U.S. Marijuana Vote Unlikely to Impact Mexico in Short Term

The following is excerpted from an article by InSight Crime* analyst Elyssa Pachico

Photo by: Editor B | Flickr | Creative Commons

Approval last week in Colorado and Washington state of measures allowing the recreational use of marijuana has fueled debate on whether legalization will reduce drug traffickers’ profits and the violence surrounding the illicit narcotics trade.  In both states, ballots passed with comfortable margins of 53 percent (Colorado) and 55 percent (Washington).  The measures legalize personal possession of up to one ounce of marijuana and allow the drug to be legally sold (and taxed) in licensed stores.  A similar initiative failed to pass in Oregon, gaining less than 45 percent of the vote.

A recent study by a Mexican think tank, the Mexican Institute of Competitiveness (IMCO), and Alejandro Hope (an InSight Crime contributor) found that passage of the initiatives in all three states would reduce the revenue of Mexican drug trafficking organizations by as much as 30 percent.  Hope has pointed out on Animal Político, a popular Mexican news site, that the impact will depend on the U.S. federal government’s response.  Attorney General Eric Holder strongly opposed such measures in 2010 when California residents voted on Proposition 19, but he did not issue strong statements this year.  The government’s response to last week’s votes has been muted; according to Reuters, the US Justice Department reacted to the measures by stating that its drug enforcement policy had not changed.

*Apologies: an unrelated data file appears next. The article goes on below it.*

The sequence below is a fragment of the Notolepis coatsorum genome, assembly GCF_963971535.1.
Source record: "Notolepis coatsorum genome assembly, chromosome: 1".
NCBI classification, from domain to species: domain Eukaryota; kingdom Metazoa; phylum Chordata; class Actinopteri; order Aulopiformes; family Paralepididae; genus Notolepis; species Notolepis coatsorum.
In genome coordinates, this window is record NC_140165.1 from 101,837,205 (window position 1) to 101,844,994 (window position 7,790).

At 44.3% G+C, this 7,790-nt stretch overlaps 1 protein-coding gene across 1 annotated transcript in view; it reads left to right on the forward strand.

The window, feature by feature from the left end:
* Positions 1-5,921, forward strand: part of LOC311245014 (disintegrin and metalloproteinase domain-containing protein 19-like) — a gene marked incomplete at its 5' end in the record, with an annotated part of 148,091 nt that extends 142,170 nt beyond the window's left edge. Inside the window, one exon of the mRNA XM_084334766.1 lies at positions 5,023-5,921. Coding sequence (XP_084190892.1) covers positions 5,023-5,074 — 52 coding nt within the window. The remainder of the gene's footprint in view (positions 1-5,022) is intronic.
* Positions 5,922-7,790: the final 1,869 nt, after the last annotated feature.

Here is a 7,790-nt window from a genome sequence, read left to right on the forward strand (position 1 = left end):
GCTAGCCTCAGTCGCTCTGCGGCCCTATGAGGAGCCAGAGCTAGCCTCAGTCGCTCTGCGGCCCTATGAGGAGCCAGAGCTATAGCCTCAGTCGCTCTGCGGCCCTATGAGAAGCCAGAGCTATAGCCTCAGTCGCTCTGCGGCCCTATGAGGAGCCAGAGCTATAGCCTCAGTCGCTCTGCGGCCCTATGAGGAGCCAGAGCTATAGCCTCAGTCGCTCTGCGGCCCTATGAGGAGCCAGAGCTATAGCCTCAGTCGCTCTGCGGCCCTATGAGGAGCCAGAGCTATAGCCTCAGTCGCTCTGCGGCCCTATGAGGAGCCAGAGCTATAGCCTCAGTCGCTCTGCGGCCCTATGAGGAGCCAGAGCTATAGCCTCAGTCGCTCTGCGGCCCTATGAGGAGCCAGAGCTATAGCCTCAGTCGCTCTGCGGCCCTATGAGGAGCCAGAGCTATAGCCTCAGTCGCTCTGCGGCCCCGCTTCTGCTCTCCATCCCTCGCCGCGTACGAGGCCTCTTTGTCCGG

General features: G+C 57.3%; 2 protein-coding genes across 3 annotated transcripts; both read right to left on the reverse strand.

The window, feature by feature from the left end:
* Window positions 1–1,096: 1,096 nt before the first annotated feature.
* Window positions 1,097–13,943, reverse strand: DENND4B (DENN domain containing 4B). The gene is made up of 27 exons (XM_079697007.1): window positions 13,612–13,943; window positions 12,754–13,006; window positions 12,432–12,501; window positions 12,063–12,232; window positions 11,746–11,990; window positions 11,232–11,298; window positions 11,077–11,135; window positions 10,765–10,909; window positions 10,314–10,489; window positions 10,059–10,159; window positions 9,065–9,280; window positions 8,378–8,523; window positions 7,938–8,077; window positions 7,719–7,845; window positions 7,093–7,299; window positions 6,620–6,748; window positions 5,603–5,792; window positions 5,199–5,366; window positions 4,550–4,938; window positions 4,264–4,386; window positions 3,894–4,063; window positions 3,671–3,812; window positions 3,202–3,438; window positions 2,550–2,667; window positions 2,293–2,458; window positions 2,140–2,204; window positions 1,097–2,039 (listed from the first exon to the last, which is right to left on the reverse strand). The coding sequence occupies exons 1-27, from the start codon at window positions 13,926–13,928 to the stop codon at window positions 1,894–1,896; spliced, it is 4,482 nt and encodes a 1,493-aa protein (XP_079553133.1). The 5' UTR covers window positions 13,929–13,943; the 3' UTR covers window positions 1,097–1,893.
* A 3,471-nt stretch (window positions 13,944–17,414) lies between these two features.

Mexico, a major supplier of marijuana, is unlikely to feel the impact of these measures for a while.  Parts of the Colorado measure will come into effect after 30 days, but the Washington measure will not take effect for a year.  But, over the long term, the votes indicate shifting attitudes towards marijuana prohibition in the United States – on the heels of similar shifts in Latin American countries eager to find alternatives to the current war on drugs.  The presidents of Guatemala, Mexico, and Colombia have emphasized the need for discussions, and Uruguay and Chile have considered their own marijuana legalization bills.  InSight Crime cautions, however, that the drug organizations have proved to be very adaptable in finding new sources of revenue – including methamphetamines, migrant smuggling, and even illegal mining.

Insight Crime is affiliated with American University’s Center for Latin American and Latino Studies, which produces AULABLOG.   Click here for the full text and additional links. 

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1 Comment

  1. “InSight Crime cautions, however, that the drug organizations have proved to be very adaptable in finding new sources of revenue – including methamphetamines, migrant smuggling, and even illegal mining.”

    Yes, perhaps this is true, but still as is stated earlier in the post, the revenue of Mexican drug cartels will likely drop by as much as 30 percent. The point here is not that the cartels can adapt and find new ways to generate revenue, but that a portion of their revenue derived from the trafficking of marijuana will be cut.

    The U.S. is one of the largest–if not the largest–consumers of marijuana grown in South America. The fact that two states have already passed legislation to legalize the drug and two more (Maine and Rhode Island) have legislators announcing their intention to introduce similar measures demonstrates that we are on our way to undermining the power of drug cartels by cutting into this huge source of revenue.

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